Grant became famous as a writer in his own time because of a letter to an old acquaintance, Simon Bolivar Buckner. Buckner, who’d attended West Point with Grant, fought alongside him in the Mexican War, and once helped him secure a hotel room when he was hard-up, was a Confederate general, and Grant, a Union general, had surrounded Buckner’s position at Fort Donelson, in Tennessee. Buckner wrote Grant with a request for an armistice and the negotiation of surrender terms. “No terms except an unconditional and immediate surrender can be accepted,” Grant replied. “I propose to move immediately upon your works.” The Northern press found this retort so exciting that it began to refer to the author as Unconditional Surrender Grant. And “I propose to move upon your works” retains its chilling power. But Grant is modern not so much because he writes good threats as because he abjures lyricism and metaphor. He has a modern writer’s appreciation for the innate beauty of precise observation.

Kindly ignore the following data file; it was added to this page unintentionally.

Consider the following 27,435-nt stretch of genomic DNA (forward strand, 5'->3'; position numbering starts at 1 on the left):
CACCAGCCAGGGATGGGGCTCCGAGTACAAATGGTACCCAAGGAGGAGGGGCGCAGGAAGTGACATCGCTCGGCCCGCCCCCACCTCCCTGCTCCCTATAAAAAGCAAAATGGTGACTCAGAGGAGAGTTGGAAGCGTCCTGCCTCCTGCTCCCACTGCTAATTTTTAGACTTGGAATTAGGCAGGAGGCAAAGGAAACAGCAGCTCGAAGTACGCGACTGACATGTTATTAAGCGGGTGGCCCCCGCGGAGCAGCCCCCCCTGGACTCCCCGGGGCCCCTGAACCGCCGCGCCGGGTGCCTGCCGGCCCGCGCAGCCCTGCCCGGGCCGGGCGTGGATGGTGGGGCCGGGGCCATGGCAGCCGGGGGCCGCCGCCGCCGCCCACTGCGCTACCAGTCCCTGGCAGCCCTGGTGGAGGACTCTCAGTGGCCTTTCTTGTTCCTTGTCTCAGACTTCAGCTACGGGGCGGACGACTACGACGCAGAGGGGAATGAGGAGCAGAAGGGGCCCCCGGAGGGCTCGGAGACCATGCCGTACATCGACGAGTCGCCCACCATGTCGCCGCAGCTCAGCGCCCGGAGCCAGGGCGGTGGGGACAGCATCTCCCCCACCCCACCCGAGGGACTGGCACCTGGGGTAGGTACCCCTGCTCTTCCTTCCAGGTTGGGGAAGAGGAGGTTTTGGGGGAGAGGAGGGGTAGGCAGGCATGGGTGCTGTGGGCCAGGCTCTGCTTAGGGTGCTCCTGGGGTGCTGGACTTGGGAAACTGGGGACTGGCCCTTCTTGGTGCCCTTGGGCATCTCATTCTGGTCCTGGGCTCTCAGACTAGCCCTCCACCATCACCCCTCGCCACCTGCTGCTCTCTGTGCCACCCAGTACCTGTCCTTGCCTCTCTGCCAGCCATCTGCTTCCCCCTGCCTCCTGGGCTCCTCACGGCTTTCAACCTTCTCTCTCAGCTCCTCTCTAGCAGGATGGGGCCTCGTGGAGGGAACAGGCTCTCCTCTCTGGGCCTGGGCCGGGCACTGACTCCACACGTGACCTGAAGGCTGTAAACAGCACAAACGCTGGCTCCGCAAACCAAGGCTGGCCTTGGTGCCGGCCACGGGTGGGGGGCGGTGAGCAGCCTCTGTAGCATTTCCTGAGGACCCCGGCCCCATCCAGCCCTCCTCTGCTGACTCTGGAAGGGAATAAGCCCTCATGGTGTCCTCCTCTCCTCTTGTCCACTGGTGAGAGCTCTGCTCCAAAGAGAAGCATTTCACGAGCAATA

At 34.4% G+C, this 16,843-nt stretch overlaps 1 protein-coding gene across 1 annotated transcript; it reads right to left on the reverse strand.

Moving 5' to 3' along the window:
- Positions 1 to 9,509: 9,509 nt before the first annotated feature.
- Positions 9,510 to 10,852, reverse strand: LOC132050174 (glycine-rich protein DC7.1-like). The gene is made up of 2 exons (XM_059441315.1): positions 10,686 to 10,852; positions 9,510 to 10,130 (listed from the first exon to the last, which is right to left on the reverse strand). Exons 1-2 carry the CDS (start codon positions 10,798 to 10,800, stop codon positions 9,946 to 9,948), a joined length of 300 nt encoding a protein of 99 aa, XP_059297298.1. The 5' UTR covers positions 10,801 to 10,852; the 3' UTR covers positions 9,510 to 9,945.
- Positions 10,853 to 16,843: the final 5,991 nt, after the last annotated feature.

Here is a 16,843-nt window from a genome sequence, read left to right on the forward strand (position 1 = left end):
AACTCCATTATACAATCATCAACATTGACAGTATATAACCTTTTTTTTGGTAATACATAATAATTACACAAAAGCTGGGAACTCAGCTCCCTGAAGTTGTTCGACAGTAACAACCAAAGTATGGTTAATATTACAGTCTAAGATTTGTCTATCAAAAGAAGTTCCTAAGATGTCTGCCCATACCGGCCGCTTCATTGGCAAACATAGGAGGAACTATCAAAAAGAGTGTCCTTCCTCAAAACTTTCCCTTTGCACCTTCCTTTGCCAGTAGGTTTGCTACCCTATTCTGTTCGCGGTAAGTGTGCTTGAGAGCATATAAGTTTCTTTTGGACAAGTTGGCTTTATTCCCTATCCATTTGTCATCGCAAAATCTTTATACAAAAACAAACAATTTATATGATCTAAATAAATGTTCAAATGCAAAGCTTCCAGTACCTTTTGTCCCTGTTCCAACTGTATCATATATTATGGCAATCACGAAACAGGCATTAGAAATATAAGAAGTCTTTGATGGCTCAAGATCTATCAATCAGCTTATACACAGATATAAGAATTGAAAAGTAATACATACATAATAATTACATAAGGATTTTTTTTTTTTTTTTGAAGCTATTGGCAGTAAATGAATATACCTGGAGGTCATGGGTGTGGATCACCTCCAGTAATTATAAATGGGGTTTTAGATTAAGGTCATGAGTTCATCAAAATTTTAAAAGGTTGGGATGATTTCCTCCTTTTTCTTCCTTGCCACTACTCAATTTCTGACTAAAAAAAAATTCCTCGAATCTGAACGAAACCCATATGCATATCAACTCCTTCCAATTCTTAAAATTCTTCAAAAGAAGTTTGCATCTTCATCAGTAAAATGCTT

Take his account of Buckner’s defenses:
The trees outside the rifle-pits had been cut down for a considerable way out, and had been felled so that their tops lay outwards from the intrenchments. The limbs had been trimmed and pointed, and thus formed an abatis in front of the greater part of the line.
A lesser stylist trying to conjure the same foreboding landscape might say that the limbs had been stripped and carved into spikes. That description would be just as accurate as Grant’s. But “trimmed and pointed” is more frightening, because it doesn’t seek to frighten. It sounds safe.
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To contrast Grant’s prose with that of his contemporaries, Samet quotes from the chariot-race scene in Ben-Hur, the hit novel by the Union general Lew Wallace:
And such running! It was rather the long leaping of lions in harness; but for the lumbering chariot, it seemed the four [horses] were flying. When the Byzantine and Corinthian were half-way down course, Ben-Hur turned the first goal.